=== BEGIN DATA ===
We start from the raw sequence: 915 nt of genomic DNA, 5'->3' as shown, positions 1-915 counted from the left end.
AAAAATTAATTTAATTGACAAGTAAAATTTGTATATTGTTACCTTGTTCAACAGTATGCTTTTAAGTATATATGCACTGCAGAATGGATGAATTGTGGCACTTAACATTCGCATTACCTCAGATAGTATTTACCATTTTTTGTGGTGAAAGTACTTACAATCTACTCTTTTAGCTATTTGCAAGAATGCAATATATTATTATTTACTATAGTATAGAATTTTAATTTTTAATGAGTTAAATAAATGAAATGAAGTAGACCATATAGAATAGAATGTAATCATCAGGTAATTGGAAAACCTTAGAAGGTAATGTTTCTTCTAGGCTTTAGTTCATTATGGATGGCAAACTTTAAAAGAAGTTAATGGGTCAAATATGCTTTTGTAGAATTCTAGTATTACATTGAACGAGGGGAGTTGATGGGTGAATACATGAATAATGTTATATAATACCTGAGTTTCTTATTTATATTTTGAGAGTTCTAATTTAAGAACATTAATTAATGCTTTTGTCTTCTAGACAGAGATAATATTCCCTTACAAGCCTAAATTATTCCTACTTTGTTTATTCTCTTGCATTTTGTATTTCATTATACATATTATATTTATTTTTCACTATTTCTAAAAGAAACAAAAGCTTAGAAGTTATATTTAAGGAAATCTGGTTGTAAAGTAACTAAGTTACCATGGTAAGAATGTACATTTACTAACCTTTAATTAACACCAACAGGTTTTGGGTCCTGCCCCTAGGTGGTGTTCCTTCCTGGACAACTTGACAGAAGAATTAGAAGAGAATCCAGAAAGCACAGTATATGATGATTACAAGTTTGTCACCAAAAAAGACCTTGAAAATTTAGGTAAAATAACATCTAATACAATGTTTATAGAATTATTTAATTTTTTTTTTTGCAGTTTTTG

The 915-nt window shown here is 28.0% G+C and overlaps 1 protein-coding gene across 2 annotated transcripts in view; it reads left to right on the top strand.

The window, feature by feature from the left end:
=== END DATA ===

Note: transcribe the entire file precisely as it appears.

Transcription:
We start from the raw sequence: 915 nt of genomic DNA, 5'->3' as shown, positions 1-915 counted from the left end.
AAAAATTAATTTAATTGACAAGTAAAATTTGTATATTGTTACCTTGTTCAACAGTATGCTTTTAAGTATATATGCACTGCAGAATGGATGAATTGTGGCACTTAACATTCGCATTACCTCAGATAGTATTTACCATTTTTTGTGGTGAAAGTACTTACAATCTACTCTTTTAGCTATTTGCAAGAATGCAATATATTATTATTTACTATAGTATAGAATTTTAATTTTTAATGAGTTAAATAAATGAAATGAAGTAGACCATATAGAATAGAATGTAATCATCAGGTAATTGGAAAACCTTAGAAGGTAATGTTTCTTCTAGGCTTTAGTTCATTATGGATGGCAAACTTTAAAAGAAGTTAATGGGTCAAATATGCTTTTGTAGAATTCTAGTATTACATTGAACGAGGGGAGTTGATGGGTGAATACATGAATAATGTTATATAATACCTGAGTTTCTTATTTATATTTTGAGAGTTCTAATTTAAGAACATTAATTAATGCTTTTGTCTTCTAGACAGAGATAATATTCCCTTACAAGCCTAAATTATTCCTACTTTGTTTATTCTCTTGCATTTTGTATTTCATTATACATATTATATTTATTTTTCACTATTTCTAAAAGAAACAAAAGCTTAGAAGTTATATTTAAGGAAATCTGGTTGTAAAGTAACTAAGTTACCATGGTAAGAATGTACATTTACTAACCTTTAATTAACACCAACAGGTTTTGGGTCCTGCCCCTAGGTGGTGTTCCTTCCTGGACAACTTGACAGAAGAATTAGAAGAGAATCCAGAAAGCACAGTATATGATGATTACAAGTTTGTCACCAAAAAAGACCTTGAAAATTTAGGTAAAATAACATCTAATACAATGTTTATAGAATTATTTAATTTTTTTTTTTGCAGTTTTTG

The 915-nt window shown here is 28.0% G+C and overlaps 1 protein-coding gene across 2 annotated transcripts in view; it reads left to right on the top strand.

The window, feature by feature from the left end: